• Confirm the accuracy of the initial proposal. Then, at the end of that discovery phase, we can confirm the accuracy of our initial proposal. We have much more confidence because we have spent significant time uncovering roadblocks.
  • Vet the client. To be 100% honest, we also use the formal discovery phase to vet the client and the project. We like to work on projects we believe will succeed, ones that justify the opportunity cost.

When clients commit to our version of discovery, we achieve better alignment. They trust us to ensure that the project doesn’t break the bank and positively affects their bottom line.

  • Set the right pace. Finally, discovery projects put the emphasis on quality as opposed to just speed. There’s no sense in building the wrong product quickly, but there’s a lot of sense in building the right product at a sustainable pace.

2. Retainer

Retainers usually grow out of a relationship with an existing client.

Once we have completed their project, either party might identify a few lingering issues, enhancements, or small, follow-on projects. A retainer amortizes the budget for all those immediate or anticipated touch-ups across however many months.

Usually billed per month, retainer projects allow us to set aside an agreed-upon block of work for a set price.

What we love about the retainer model is that clients are “saving their places in line” with us. We’re letting clients know that they can depend on us for a given number of hours, and depending on the arrangement, that can sweeten our relationship with them and strengthen their product at the same time.

How to Prepare for Retainers

Time Tracking – With retainers we must stay proactive about our time tracking. How many hours have we spent each week on retainer clients?

Communication – If we foresee spending more time on a project than the contract includes, then we need to reach out to the client. We ask them if we need to put the brakes on or if they want to keep up the speed by paying for an extra block of time and attention. They appreciate this straightforward approach, and we avoid having to ask for money at the end of the month after we’ve already burned the hours.

Flexibility – With that said, we also give our clients the option to roll some hours forward from one month to the next to prepare for a big push.

3. Time & Materials (aka, Staff Augmentation)

This approach to financing means that either one of our developers will work for an extended period of time as part of our client’s staff.

Most of Clear Function’s Time & Materials engagements don’t require our employees to work off-site, or rather, on-site with the client. They stay in our office and work remotely, typically full-time, for as long as the client wants them.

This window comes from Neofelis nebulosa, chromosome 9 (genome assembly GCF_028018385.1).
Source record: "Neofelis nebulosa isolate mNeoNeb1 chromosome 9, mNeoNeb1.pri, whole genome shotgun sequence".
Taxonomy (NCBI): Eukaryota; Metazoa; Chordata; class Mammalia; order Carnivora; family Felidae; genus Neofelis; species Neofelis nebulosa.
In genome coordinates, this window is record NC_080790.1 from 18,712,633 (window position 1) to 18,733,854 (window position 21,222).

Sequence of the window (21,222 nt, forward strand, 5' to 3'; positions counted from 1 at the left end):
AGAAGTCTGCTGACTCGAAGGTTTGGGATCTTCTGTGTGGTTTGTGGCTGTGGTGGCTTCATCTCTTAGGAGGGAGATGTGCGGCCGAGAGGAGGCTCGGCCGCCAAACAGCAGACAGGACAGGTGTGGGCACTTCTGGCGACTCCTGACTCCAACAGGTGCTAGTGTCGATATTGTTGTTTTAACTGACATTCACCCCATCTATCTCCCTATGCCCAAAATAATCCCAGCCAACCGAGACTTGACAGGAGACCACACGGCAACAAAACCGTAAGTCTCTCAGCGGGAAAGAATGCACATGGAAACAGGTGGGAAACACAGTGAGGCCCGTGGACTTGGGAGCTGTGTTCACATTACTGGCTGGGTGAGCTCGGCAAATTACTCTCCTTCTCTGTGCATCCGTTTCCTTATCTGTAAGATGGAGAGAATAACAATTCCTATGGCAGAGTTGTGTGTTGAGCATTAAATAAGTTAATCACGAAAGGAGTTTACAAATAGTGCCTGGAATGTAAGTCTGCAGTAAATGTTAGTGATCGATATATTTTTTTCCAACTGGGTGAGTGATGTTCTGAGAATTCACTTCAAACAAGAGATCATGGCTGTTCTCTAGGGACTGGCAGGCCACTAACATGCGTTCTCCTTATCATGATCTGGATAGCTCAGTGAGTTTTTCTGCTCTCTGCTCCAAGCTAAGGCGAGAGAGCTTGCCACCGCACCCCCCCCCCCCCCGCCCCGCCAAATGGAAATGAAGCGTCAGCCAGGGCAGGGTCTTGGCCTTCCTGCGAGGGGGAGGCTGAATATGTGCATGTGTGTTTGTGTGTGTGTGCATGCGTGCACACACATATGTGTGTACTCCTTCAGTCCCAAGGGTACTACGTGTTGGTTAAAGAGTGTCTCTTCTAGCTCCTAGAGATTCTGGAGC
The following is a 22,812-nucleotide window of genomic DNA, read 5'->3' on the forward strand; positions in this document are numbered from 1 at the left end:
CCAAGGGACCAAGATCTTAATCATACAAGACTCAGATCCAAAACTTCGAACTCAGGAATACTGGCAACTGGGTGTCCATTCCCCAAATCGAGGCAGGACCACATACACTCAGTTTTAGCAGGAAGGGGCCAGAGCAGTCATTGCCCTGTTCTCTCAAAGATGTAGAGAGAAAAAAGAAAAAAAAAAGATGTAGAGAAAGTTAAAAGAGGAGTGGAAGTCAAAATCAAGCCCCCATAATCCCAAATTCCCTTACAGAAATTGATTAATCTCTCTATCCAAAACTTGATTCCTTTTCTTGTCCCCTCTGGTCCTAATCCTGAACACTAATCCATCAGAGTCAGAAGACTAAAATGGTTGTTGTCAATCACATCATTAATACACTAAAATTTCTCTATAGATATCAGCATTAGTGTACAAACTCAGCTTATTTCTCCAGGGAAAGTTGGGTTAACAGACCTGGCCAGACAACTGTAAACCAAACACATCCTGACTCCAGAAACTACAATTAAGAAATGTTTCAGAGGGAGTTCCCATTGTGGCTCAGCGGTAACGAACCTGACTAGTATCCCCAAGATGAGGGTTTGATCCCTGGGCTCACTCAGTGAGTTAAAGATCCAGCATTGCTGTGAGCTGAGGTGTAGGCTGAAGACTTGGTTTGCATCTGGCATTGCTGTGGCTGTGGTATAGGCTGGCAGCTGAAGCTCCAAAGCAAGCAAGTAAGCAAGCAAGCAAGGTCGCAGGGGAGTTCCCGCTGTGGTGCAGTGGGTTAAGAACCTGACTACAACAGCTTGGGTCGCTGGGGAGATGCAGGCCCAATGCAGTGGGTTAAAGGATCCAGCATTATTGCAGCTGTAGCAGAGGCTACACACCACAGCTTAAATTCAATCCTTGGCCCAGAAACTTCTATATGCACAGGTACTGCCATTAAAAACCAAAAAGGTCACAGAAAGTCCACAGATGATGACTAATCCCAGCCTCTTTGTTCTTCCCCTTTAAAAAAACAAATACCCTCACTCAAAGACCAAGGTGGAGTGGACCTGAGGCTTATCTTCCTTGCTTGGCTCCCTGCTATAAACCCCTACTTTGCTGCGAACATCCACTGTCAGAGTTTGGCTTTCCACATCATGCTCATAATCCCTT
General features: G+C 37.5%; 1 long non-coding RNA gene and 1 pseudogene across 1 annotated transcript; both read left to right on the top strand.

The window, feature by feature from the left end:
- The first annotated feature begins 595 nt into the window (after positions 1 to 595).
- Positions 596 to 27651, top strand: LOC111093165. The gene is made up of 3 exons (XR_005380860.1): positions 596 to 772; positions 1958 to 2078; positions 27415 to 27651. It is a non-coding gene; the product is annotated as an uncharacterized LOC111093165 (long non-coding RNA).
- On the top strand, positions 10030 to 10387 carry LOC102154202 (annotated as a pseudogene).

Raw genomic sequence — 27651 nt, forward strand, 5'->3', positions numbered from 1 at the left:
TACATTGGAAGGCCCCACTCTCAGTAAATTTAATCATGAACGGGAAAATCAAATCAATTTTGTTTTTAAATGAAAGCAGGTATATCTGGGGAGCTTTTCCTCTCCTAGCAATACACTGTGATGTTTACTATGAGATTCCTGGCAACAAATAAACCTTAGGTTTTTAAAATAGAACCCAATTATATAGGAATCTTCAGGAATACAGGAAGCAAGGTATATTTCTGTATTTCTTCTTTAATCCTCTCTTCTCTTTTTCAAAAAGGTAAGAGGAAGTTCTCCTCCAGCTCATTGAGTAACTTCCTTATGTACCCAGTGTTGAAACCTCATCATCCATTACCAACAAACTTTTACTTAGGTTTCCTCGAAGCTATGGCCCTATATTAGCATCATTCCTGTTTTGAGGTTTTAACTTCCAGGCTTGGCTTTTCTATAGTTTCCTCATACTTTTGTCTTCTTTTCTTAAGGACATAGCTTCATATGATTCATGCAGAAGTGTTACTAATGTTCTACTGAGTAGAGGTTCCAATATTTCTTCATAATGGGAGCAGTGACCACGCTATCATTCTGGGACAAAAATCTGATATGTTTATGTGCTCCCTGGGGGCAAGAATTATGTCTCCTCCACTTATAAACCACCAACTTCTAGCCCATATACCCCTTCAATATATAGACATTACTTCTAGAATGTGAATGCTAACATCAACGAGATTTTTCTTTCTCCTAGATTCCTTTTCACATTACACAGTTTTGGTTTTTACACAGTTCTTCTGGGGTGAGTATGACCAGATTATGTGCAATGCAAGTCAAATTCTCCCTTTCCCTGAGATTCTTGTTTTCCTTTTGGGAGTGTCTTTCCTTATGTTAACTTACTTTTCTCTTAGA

How to Prepare for a Time & Materials Contract

Old Clock

Believe it or not, we really enjoy being a part of our clients’ teams from time to time.

With these contracts, we are not involved in constant discussions about which work is ours and which work belongs to their in-house teams.

Because one or more of our developers have, in effect, joined their teams, our clients are paying the negotiated hourly rate, based on seniority and skill-level. For example, they might choose to augment their team with a senior-level engineer who can guide their mid-level engineers for a season.
They trust us. They like our people, our culture, and our development process. So it’s easier and less risky to borrow one of our engineers for a season than to try to go out and recruit on their own. So this arrangement can work really well for both parties.

When a client needs an experienced (but temporary) project manager to oversee incremental improvements to a larger system or the roll-out a new product, time & materials work particularly well.

Hold on. Don’t say “Goodbye” just yet.

Financing your software projects doesn’t end after the ink has dried. As we deliver on your needs, you may discover new needs and necessary maintenance work that fall outside of the original scope.

We have an easy solution: We will keep communicating with you.

When we see things that will require ongoing attention—“By the way, this thing will need an oil change every 3,000 miles”—we’ll let you know. We can modify our existing agreements to keep the project moving forward, or we can begin handing the project off to your in-house team.

If your plans change, you know where to find us.

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    Get to know what payment transaction types you need before choosing your solution.

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    Get to know modern payment processing and the key components that affect how you do business.